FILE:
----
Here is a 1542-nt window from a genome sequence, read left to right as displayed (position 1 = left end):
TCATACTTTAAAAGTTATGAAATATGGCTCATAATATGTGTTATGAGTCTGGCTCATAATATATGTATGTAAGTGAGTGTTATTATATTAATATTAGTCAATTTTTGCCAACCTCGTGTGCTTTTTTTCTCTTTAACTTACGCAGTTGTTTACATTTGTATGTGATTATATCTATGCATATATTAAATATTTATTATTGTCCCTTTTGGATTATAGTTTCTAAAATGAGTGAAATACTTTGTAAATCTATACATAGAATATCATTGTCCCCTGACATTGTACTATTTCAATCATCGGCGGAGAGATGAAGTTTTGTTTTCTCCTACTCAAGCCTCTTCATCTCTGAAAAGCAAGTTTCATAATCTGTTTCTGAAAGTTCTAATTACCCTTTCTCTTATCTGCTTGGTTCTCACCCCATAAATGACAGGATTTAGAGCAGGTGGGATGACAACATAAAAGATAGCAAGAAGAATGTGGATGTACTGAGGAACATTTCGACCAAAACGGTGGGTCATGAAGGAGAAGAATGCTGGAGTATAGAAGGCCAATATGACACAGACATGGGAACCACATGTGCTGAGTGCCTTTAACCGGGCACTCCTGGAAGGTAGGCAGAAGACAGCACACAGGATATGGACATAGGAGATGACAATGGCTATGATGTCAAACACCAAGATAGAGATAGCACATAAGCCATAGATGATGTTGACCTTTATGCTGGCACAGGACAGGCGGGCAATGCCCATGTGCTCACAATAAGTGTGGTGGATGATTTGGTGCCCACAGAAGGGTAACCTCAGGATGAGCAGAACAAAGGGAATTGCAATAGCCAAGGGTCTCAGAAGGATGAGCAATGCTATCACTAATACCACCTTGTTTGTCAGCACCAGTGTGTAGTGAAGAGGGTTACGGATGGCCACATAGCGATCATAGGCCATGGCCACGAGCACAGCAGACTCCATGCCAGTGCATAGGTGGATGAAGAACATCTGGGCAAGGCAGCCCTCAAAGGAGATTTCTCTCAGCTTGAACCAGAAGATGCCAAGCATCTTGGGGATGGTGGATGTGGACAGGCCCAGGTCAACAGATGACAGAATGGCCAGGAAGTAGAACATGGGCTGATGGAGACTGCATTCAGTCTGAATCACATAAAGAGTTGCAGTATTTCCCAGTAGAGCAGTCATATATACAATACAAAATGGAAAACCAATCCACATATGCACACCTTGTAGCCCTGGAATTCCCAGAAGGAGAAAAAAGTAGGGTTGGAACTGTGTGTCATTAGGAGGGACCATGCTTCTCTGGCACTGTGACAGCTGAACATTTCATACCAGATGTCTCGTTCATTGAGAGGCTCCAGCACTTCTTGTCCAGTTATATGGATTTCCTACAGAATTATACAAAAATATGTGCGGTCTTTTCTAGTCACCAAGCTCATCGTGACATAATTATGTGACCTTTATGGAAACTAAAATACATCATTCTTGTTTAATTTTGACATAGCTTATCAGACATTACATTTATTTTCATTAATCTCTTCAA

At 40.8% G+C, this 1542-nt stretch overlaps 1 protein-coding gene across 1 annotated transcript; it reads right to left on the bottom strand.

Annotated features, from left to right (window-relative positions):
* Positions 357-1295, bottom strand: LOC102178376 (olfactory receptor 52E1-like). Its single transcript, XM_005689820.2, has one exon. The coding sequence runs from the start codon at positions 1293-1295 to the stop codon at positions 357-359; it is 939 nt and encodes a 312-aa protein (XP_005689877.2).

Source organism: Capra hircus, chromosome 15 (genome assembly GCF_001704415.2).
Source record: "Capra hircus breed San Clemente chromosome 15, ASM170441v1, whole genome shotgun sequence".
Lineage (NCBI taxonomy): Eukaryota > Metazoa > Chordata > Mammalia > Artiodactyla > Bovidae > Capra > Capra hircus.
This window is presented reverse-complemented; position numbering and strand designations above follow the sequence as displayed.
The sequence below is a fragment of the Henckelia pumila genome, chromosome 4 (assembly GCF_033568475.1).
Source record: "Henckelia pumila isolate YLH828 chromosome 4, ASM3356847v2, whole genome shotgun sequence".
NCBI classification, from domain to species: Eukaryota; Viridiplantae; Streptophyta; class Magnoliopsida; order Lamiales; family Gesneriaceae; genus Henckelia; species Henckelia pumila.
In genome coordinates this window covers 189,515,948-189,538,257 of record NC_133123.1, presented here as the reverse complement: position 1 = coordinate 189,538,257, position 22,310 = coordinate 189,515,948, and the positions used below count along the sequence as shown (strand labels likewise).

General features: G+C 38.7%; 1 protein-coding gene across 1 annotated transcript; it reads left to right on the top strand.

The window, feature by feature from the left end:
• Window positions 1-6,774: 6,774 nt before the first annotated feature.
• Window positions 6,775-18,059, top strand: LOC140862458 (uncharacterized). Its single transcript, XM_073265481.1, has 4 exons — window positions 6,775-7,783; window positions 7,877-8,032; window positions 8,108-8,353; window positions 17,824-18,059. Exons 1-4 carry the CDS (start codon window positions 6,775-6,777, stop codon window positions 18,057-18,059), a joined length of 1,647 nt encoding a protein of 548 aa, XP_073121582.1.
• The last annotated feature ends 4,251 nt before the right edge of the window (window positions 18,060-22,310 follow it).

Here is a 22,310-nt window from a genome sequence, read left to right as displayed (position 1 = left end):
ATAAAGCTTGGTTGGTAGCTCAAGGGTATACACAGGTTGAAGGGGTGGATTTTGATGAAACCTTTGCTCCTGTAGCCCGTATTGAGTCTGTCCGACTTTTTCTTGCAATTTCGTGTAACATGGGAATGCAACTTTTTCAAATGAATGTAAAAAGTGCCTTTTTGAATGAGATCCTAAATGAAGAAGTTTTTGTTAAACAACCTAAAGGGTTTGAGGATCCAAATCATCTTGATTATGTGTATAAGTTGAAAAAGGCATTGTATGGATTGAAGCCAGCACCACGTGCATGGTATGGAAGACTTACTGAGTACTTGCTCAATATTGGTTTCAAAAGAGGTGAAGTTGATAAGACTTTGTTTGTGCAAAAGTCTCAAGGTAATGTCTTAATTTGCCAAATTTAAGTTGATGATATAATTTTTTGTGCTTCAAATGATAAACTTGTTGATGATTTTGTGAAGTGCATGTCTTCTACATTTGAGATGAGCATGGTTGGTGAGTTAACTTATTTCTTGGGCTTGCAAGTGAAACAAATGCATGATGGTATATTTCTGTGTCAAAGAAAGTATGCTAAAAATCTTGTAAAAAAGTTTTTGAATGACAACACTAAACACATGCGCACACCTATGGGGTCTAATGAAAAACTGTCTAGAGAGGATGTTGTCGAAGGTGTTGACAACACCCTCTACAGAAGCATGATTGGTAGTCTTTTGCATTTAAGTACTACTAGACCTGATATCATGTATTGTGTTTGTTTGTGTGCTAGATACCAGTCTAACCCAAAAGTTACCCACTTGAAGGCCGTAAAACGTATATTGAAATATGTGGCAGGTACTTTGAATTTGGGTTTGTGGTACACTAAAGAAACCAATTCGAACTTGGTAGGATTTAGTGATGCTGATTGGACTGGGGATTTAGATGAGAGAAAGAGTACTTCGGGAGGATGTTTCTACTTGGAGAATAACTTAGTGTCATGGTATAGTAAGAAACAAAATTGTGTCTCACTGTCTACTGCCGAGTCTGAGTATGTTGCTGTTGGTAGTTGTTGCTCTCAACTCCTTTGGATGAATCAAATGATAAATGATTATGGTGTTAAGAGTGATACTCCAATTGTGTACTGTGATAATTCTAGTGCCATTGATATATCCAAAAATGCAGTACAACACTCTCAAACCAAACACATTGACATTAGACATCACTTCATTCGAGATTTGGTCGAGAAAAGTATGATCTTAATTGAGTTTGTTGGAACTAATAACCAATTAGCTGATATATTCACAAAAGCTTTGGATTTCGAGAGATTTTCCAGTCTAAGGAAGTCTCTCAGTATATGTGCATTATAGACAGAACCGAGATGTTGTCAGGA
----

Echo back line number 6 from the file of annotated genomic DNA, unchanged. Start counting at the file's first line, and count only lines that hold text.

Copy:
Source organism: Capra hircus, chromosome 15 (genome assembly GCF_001704415.2).